Interview with Neal Shusterman

Congrats! We’d love to know: how did you come up with the idea for Scythe? 
After many years teen dystopia, I wanted to do something that flipped it upside down. Rather than a tale of a dystopian world, I thought “What would be the consequences of a truly perfect world?”  A world without war, poverty, crime, or disease.  A world where we’ve found solutions to all our problems, to the point of even conquering death.  Then I realized that once we stole death from nature, we will have broken the circle of life. People would still have to die, but we would be obliged to be it’s sole distributor if death was no longer a natural consequence of life.  I envisioned a world where a Jedi-like order — highly moral and ethical – was responsible for thinning the population.  I called them scythes, because a scythe is the tool of a reaper, and these individuals are the tools of society.  They do what they do not because they want to, but because they need to.  Civilization requires it.

On a more personal note, I had come up with the idea in the wake of my own mother’s passing. She had suffered a series of devastating strokes that left her in a “locked in” state, and for almost a year was only minimally responsive. Her doctors gently advised us that we should consider letting her go, rather than forcing her to live on in this terrible state. My father and I discussed it, and we agreed it was the right thing to do. We both sat beside her, caring for her in her last days until she finally passed. The next story I felt compelled to write was one about people whose job was to end life with dignity, compassion and understanding. It wasn’t until after I had finished writing SCYTHE that I realized where my true motivation came from.

Has your experience as a screen writer helped you as a writer (in general, or with this one in particular)?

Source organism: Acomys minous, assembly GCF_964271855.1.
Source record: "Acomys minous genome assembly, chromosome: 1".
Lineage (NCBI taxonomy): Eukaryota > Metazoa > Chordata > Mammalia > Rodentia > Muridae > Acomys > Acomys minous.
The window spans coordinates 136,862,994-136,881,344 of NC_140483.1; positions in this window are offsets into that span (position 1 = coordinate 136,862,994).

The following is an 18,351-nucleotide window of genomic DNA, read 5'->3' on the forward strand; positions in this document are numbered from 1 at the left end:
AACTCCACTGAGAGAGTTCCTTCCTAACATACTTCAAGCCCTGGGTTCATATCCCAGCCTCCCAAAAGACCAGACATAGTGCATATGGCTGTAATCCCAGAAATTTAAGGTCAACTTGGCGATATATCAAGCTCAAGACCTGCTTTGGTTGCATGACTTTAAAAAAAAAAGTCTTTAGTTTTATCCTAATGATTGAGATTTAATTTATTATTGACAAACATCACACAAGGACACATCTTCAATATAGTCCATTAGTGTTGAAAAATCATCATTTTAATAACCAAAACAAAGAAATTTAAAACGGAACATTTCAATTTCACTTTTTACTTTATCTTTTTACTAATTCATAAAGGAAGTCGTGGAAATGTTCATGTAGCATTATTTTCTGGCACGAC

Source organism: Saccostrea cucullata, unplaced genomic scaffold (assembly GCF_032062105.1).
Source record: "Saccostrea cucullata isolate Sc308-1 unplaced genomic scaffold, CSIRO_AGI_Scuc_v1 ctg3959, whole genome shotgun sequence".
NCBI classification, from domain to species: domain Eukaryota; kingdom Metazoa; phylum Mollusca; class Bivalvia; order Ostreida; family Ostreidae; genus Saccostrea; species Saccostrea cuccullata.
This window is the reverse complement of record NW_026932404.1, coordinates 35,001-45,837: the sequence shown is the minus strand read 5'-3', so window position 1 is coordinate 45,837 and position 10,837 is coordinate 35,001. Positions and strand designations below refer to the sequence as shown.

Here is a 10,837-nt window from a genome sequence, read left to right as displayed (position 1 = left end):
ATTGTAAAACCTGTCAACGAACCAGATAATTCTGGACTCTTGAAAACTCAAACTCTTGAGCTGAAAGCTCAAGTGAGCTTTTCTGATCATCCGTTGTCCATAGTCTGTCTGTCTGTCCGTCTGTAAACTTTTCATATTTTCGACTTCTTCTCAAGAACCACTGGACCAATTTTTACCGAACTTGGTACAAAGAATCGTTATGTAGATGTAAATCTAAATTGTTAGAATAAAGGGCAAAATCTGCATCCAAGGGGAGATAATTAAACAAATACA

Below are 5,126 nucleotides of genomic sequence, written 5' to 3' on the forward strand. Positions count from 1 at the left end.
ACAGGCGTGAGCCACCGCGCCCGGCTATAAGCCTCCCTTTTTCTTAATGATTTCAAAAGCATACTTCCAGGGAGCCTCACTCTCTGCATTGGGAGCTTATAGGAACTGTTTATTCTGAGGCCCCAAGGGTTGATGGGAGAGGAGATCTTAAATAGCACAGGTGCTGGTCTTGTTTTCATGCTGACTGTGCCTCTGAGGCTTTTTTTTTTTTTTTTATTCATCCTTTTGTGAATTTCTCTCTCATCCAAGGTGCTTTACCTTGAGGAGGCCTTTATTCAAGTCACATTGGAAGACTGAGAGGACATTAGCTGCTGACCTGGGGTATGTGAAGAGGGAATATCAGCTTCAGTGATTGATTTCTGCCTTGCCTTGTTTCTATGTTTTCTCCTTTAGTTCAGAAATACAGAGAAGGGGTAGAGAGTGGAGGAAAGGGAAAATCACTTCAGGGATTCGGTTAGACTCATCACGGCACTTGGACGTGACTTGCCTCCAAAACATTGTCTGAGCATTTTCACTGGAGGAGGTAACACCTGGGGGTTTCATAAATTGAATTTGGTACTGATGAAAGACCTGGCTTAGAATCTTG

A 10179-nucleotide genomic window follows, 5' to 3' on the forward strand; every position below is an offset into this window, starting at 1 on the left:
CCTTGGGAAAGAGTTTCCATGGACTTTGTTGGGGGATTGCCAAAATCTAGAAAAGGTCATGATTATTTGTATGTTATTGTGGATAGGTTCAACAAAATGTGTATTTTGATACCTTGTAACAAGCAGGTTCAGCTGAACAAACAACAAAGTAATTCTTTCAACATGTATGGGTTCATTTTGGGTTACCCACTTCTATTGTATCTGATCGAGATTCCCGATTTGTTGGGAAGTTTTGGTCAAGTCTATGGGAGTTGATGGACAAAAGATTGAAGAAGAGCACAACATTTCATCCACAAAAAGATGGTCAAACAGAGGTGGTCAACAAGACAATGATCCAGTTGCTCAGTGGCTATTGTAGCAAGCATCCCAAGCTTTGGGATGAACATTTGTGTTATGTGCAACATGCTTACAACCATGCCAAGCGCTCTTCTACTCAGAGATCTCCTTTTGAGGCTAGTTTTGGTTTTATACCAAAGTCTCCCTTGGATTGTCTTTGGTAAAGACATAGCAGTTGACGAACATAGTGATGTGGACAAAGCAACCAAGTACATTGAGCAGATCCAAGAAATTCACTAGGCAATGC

I write very visually. I tend to see the book like a movie in my head. The great part about writing a novel, however, is that you can really get into the character’s minds, and you can use language in a way you can’t in films. I think that every medium you write in helps you become a better writer, and I love trying new types of writing. I’ve written games, I recently finished a graphic novel. And I tend to jump at opportunities to do something I’ve never done before.

Which book of yours do you consider your most successful book and why?
There are different kinds of success. The Unwind Books, as well as the first two books of the Arc of a Scythe trilogy really caught the pulse of society, and so I feel they’re among my most successful. Then there’s Challenger Deep, which I feel was a great personal triumph, because it was inspired by my eldest son’s experiences with Mental Illness. The fact of it winning the National Book Award was more than just an honor – it was a validation of what our family had been through, and that, by sharing it, we put something into the world that speaks to a crucial issue.

We know Scythe is being developed as a film. That has to be exciting, but do you have any concerns (e.g. actors who will portray your characters, accuracy of your plot and themes) about your story being told in a visual medium?
The creation of a film is a collaborative process, and it’s only as good as its weakest links. So, of course, there are always concerns – but the bottom line is that everyone involved, from the producers, to the studio, to the writers love the project and are committed to making the best possible film. I know they’ll choose a director that has the same passion, and I have faith that they’ll cast it well. I’m involved in the process, giving notes on the script, and suggestions along the way. I don’t have any sort of control—it’s very rare than an author does—but I know that my ideas and comments are taken seriously. I’m optimistic that the film will capture the soul of the book—and that’s what you want, really. Even if things are changed, if you walk out of the movie feeling the same way you felt when you read the book, then it’s a successful adaptation!

If you don’t mind telling us, what’s next for you? 
I’ve recently completed a novel with my son, Jarrod, that deals with the world’s water crisis. Southern California, where we live, is running out of water – our story called DRY – is a survival thriller that takes place during the first week that the water completely runs out. It’s being published in October, it’s already sold to Paramount as a feature film, and we’re writing the script. Also in the works is the graphic novel I mentioned before Courage to Dream, which deals with the Holocaust, and, of course, the third book in the “Arc of a Scythe” trilogy, which will be entitled The Toll.

Thank you, Neal, for your time!

You can find Neal at his webpage, or on Twitter, Facebook, Tumblr, Instagram, or YouTube.